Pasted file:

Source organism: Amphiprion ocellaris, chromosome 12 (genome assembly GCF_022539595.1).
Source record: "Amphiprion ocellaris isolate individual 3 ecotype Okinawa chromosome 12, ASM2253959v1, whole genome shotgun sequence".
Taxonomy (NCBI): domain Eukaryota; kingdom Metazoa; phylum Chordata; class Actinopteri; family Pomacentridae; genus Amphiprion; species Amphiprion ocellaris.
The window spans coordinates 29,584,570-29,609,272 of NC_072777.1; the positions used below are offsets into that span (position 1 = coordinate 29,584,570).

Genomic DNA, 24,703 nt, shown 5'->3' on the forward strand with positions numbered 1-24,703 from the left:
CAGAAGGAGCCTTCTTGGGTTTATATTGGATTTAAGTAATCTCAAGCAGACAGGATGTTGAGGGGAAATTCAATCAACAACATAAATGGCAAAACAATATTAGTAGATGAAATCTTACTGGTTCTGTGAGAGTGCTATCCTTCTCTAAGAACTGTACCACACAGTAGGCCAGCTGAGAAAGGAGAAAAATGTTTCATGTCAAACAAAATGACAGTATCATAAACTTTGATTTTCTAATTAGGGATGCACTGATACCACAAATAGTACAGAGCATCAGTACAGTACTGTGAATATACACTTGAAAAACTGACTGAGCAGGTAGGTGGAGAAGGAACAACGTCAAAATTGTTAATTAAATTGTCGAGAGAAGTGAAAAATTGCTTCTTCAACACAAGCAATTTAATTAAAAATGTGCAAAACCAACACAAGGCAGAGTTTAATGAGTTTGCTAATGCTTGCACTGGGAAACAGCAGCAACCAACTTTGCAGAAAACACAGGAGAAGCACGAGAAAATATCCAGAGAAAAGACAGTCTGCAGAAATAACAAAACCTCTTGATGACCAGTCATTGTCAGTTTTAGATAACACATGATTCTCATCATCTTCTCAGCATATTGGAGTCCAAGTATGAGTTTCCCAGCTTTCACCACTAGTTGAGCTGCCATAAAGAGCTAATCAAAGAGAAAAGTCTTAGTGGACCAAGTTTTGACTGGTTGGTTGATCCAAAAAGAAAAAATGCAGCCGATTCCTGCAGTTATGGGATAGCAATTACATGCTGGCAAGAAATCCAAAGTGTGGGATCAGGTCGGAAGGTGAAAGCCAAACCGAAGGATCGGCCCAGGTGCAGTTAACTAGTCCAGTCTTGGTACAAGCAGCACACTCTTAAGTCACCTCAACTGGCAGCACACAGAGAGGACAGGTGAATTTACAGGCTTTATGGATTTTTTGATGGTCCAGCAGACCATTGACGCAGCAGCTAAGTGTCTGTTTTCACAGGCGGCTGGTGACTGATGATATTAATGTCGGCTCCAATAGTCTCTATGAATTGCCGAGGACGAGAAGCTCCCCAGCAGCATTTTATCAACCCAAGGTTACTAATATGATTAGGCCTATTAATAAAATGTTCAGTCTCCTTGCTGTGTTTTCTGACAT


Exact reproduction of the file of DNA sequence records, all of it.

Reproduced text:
Source organism: Amphiprion ocellaris, chromosome 12 (genome assembly GCF_022539595.1).
Source record: "Amphiprion ocellaris isolate individual 3 ecotype Okinawa chromosome 12, ASM2253959v1, whole genome shotgun sequence".
Taxonomy (NCBI): domain Eukaryota; kingdom Metazoa; phylum Chordata; class Actinopteri; family Pomacentridae; genus Amphiprion; species Amphiprion ocellaris.
The window spans coordinates 29,584,570-29,609,272 of NC_072777.1; the positions used below are offsets into that span (position 1 = coordinate 29,584,570).

Genomic DNA, 24,703 nt, shown 5'->3' on the forward strand with positions numbered 1-24,703 from the left:
CAGAAGGAGCCTTCTTGGGTTTATATTGGATTTAAGTAATCTCAAGCAGACAGGATGTTGAGGGGAAATTCAATCAACAACATAAATGGCAAAACAATATTAGTAGATGAAATCTTACTGGTTCTGTGAGAGTGCTATCCTTCTCTAAGAACTGTACCACACAGTAGGCCAGCTGAGAAAGGAGAAAAATGTTTCATGTCAAACAAAATGACAGTATCATAAACTTTGATTTTCTAATTAGGGATGCACTGATACCACAAATAGTACAGAGCATCAGTACAGTACTGTGAATATACACTTGAAAAACTGACTGAGCAGGTAGGTGGAGAAGGAACAACGTCAAAATTGTTAATTAAATTGTCGAGAGAAGTGAAAAATTGCTTCTTCAACACAAGCAATTTAATTAAAAATGTGCAAAACCAACACAAGGCAGAGTTTAATGAGTTTGCTAATGCTTGCACTGGGAAACAGCAGCAACCAACTTTGCAGAAAACACAGGAGAAGCACGAGAAAATATCCAGAGAAAAGACAGTCTGCAGAAATAACAAAACCTCTTGATGACCAGTCATTGTCAGTTTTAGATAACACATGATTCTCATCATCTTCTCAGCATATTGGAGTCCAAGTATGAGTTTCCCAGCTTTCACCACTAGTTGAGCTGCCATAAAGAGCTAATCAAAGAGAAAAGTCTTAGTGGACCAAGTTTTGACTGGTTGGTTGATCCAAAAAGAAAAAATGCAGCCGATTCCTGCAGTTATGGGATAGCAATTACATGCTGGCAAGAAATCCAAAGTGTGGGATCAGGTCGGAAGGTGAAAGCCAAACCGAAGGATCGGCCCAGGTGCAGTTAACTAGTCCAGTCTTGGTACAAGCAGCACACTCTTAAGTCACCTCAACTGGCAGCACACAGAGAGGACAGGTGAATTTACAGGCTTTATGGATTTTTTGATGGTCCAGCAGACCATTGACGCAGCAGCTAAGTGTCTGTTTTCACAGGCGGCTGGTGACTGATGATATTAATGTCGGCTCCAATAGTCTCTATGAATTGCCGAGGACGAGAAGCTCCCCAGCAGCATTTTATCAACCCAAGGTTACTAATATGATTAGGCCTATTAATAAAATGTTCAGTCTCCTTGCTGTGTTTTCTGACAT